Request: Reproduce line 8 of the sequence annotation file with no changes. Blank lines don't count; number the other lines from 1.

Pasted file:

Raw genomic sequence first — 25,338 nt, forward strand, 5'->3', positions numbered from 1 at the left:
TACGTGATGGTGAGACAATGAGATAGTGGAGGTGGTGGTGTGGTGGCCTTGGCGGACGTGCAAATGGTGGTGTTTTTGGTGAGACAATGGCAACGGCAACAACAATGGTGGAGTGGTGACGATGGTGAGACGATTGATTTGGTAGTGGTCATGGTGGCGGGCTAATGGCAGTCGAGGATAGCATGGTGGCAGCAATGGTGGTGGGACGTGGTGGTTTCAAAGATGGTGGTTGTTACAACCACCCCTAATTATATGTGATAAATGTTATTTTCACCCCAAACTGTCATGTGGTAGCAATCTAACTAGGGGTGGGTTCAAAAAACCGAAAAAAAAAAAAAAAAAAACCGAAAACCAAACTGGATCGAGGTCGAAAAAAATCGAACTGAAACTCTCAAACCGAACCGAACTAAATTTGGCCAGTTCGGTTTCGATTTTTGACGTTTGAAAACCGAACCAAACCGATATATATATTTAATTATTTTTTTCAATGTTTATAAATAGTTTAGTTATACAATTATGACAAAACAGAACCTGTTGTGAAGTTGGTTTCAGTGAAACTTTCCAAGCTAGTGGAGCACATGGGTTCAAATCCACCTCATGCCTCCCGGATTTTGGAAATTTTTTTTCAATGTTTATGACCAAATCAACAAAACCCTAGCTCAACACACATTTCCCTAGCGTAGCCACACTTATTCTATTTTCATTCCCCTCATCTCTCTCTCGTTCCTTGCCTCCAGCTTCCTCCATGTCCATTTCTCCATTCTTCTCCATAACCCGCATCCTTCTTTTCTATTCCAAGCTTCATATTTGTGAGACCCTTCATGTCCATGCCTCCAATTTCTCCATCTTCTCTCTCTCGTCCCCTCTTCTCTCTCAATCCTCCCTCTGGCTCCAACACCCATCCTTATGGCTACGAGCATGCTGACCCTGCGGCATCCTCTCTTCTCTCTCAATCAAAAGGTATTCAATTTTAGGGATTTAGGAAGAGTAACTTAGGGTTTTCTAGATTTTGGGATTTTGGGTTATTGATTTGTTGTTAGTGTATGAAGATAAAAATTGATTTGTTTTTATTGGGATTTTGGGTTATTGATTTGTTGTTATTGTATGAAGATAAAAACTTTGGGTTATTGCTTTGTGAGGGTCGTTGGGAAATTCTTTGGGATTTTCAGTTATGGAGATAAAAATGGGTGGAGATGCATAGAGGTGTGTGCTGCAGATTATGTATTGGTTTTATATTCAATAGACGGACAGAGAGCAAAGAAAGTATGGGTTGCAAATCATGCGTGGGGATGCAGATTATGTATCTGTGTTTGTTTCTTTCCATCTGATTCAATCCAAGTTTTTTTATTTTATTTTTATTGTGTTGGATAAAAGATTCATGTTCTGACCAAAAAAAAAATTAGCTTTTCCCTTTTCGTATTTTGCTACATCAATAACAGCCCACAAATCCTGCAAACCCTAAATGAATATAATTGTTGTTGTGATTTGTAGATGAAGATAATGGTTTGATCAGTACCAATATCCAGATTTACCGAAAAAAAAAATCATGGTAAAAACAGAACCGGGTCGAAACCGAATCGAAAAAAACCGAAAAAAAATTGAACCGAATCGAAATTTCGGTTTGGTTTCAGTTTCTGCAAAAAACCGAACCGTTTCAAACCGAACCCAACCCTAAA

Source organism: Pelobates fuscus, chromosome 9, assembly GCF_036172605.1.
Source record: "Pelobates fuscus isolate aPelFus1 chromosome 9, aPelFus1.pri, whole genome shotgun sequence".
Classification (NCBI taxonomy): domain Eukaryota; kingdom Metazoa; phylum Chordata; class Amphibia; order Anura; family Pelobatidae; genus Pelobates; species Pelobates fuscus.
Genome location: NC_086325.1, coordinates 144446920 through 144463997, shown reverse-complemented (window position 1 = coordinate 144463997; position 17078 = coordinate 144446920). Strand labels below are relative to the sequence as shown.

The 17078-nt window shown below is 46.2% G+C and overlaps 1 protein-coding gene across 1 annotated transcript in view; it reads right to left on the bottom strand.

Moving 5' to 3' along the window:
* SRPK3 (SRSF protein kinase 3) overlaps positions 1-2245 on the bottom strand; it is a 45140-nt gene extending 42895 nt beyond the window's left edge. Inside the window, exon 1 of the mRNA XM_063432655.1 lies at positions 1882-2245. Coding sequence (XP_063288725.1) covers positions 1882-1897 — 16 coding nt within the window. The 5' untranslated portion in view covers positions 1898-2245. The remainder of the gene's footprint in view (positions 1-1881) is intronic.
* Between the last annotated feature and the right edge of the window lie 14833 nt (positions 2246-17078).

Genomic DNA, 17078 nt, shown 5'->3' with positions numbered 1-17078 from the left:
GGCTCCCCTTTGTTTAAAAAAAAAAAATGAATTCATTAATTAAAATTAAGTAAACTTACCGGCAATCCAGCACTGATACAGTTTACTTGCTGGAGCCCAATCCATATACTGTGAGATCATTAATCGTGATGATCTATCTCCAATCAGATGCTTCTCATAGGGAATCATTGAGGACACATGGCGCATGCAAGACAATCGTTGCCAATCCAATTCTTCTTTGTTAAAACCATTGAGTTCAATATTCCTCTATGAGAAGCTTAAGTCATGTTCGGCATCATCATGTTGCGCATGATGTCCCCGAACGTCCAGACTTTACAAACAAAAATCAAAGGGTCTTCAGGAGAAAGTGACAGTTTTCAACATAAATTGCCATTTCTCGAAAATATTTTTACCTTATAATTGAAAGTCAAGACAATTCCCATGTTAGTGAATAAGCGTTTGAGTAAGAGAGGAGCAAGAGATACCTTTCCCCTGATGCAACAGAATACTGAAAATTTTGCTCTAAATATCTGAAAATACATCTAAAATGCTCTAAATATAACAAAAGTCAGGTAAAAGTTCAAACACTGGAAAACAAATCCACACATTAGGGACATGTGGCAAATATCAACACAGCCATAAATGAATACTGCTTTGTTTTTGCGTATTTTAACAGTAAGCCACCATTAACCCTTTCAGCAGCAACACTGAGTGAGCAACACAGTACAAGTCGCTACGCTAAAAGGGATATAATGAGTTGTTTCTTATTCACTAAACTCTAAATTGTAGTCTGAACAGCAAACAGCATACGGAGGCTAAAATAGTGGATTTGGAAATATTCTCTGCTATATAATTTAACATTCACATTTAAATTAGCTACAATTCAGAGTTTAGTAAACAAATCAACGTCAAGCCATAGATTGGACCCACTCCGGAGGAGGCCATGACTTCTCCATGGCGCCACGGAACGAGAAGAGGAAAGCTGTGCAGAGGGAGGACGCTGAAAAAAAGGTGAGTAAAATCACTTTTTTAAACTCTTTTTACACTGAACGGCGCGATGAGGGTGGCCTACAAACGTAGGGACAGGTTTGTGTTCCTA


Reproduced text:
Moving 5' to 3' along the window: